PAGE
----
Peltz, CEO of Trian Fund Management, was also rebuffed in a battle for board seats, or proxy contest, at DuPont two years ago. But he went on to attract more money from investors and have a key ally installed as the chemical maker's new chief executive.
Trian said on Tuesday that the shareholder vote at P&G, the biggest company to ever face a proxy contest, was too close to call, and that it would wait for the result to be certified by an independent inspector. P&G says Peltz has lost.
But if Peltz's defeat is confirmed, there is little evidence it would cost him with his investors, industry analysts and academics said.
"Overall, Nelson Peltz has a good record and he does work hard to improve companies," said University of Michigan professor Erik Gordon. "He will have no trouble finding companies where improvements need to be made and where he'll be let in the door."
Trian's assets under management are at an all-time high of $14 billion, the result of long-standing confidence by pension funds and endowments in Trian's 12-year investment history. There was no sign on Tuesday of significant redemptions by Trian investors.
Indeed, Trian got a boost this week from another big U.S. conglomerate, when General Electric Co offered a board seat to Trian chief investment officer Ed Garden, without any proxy contest.
To be sure, Trian was eager for a win at P&G. Trian's 2.1 percent return through the end of September trails the average activist hedge fund's 4.8 percent gain this year. And it lags last year's 11 percent return.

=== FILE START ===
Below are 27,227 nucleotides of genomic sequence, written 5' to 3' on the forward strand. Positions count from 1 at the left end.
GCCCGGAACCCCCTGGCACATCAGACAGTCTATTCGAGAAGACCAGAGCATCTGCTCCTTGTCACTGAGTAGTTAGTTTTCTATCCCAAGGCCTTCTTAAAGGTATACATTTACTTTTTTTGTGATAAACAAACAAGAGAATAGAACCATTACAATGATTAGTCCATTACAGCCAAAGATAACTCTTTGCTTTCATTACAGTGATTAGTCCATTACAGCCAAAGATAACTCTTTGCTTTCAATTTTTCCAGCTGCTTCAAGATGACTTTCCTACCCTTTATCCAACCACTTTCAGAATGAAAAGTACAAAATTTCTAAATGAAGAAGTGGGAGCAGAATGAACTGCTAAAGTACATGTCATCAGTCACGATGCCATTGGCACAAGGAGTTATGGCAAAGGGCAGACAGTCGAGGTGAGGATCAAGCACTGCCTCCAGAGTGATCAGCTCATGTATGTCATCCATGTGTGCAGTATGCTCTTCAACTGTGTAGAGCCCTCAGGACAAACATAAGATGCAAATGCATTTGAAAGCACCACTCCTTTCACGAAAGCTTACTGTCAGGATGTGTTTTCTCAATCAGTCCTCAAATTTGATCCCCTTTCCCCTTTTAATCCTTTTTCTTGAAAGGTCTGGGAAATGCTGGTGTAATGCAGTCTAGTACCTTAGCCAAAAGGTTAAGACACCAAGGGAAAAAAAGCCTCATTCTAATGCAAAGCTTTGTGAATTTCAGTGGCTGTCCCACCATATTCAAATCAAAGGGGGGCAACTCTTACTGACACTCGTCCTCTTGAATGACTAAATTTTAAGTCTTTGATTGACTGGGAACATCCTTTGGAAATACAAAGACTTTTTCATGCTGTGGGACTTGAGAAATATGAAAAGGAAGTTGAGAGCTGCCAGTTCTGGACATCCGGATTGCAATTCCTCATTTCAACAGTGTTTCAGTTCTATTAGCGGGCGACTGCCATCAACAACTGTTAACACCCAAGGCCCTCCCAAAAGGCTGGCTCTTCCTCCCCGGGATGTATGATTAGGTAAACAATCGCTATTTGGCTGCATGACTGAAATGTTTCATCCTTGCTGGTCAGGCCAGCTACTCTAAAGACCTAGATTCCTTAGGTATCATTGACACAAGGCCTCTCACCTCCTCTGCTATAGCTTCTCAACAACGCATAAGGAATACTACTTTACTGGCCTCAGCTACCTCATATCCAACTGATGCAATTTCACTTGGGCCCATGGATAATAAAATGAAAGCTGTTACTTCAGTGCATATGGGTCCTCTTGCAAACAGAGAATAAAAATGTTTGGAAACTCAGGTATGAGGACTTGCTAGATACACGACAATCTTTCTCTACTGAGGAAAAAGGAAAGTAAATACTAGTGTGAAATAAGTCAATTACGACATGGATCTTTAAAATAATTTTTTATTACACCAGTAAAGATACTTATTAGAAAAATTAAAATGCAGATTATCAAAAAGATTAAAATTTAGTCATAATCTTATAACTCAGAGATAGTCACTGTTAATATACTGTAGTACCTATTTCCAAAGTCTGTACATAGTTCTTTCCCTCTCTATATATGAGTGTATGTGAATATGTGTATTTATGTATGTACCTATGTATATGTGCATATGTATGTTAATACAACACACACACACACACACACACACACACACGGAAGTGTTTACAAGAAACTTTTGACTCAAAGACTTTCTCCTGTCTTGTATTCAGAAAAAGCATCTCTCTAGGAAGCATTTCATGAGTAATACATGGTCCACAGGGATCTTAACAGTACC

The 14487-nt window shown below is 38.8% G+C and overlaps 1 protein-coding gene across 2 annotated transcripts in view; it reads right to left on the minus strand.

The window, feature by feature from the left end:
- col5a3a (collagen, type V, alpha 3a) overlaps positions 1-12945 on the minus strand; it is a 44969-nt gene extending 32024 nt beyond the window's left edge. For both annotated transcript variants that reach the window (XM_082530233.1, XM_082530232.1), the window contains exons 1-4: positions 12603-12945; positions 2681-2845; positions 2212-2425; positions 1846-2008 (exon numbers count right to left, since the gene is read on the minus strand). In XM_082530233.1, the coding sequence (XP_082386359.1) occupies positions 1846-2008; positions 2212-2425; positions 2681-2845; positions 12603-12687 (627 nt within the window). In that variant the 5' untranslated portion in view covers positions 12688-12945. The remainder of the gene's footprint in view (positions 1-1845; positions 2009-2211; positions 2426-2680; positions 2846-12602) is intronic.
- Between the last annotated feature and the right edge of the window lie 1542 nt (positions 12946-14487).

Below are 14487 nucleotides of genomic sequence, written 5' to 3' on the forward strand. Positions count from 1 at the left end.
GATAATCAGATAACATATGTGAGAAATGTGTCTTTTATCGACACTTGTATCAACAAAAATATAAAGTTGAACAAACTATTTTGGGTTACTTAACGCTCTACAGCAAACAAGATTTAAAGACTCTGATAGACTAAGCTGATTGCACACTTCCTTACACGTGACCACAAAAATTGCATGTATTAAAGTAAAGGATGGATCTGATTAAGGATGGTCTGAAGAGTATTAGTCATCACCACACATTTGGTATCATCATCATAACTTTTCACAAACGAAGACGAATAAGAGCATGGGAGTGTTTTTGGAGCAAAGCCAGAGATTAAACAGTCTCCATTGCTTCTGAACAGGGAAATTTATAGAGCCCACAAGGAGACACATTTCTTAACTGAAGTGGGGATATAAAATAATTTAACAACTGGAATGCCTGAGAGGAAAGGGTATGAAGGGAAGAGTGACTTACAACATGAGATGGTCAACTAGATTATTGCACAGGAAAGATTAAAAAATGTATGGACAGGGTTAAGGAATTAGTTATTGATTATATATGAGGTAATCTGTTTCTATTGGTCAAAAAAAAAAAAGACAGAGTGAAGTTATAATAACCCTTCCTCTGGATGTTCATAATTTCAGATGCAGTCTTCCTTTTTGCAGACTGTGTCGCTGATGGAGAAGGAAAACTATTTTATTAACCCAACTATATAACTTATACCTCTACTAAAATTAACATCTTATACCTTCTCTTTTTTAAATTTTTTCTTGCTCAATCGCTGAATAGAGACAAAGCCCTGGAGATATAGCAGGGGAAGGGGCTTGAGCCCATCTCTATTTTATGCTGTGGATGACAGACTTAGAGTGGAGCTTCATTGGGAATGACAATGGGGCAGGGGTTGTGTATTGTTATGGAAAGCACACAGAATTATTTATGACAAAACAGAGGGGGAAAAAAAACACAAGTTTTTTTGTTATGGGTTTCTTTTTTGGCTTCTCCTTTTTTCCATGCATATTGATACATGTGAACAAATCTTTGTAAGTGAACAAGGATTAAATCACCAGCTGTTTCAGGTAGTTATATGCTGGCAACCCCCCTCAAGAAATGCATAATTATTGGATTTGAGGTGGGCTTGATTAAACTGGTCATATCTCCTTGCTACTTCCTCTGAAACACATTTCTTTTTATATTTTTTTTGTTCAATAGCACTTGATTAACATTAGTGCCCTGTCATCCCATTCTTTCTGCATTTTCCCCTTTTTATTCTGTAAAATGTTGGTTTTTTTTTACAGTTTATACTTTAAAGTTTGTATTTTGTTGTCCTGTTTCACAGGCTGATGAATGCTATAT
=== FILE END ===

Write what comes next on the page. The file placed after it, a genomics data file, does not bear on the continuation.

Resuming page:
Trian prefers to work behind the scenes and has only waged three proxy contests since its founding in 2005. It now looks to have lost two of them, and joins a small club of activist hedge funds that have experienced such defeat. They include Bill Ackman's Pershing Square Capital Management, Barry Rosenstein's Jana Partners and Jeff Smith's Starboard Value.
In the investment community, 75-year old Peltz, who speaks in calm tones and steers clear of the name-calling often heard in other contests, was thought to be the only activist who could take on P&G and its entrenched management.
However, the 180-year-old company, which makes Tide detergent, Crest toothpaste and Gillette razors, always presented a challenging target for Peltz because an unusually high 40 percent of P&G's stock is held by individual investors. They include P&G employees and retirees, who are traditionally loyal to the company's management.
"Even if they win, which I'm not sure they did, think of what a pyrrhic victory it is," Peltz told CNBC on Tuesday. "I mean everybody but the current employees voted for us up and down the line."
P&G cannot afford to ignore Peltz even if victory has eluded him on this vote, said Charles Elson, a professor of corporate governance at the University of Delaware.
"In many ways, this could echo what happened at DuPont, where within the year, the CEO was out and the things Trian called for were happening," he said.
On Tuesday P&G's share price fell, closing down 0.5 percent, as investors worried whether the company would let up on its promises to pursue operational reforms.
P&G has said that management is already working on several operational changes, and that Peltz does not have the relevant experience to be helpful in the process.
Investor pressure could still deliver change, industry insiders said.
"Winning the 'war' will be measured in the share price creation over time," said Bruce Goldfarb, founder of Okapi Partners, which advises on proxy contests.
(Reporting by Svea Herbst-Bayliss in Boston, Editing by Rosalba O'Brien)
By Svea Herbst-Bayliss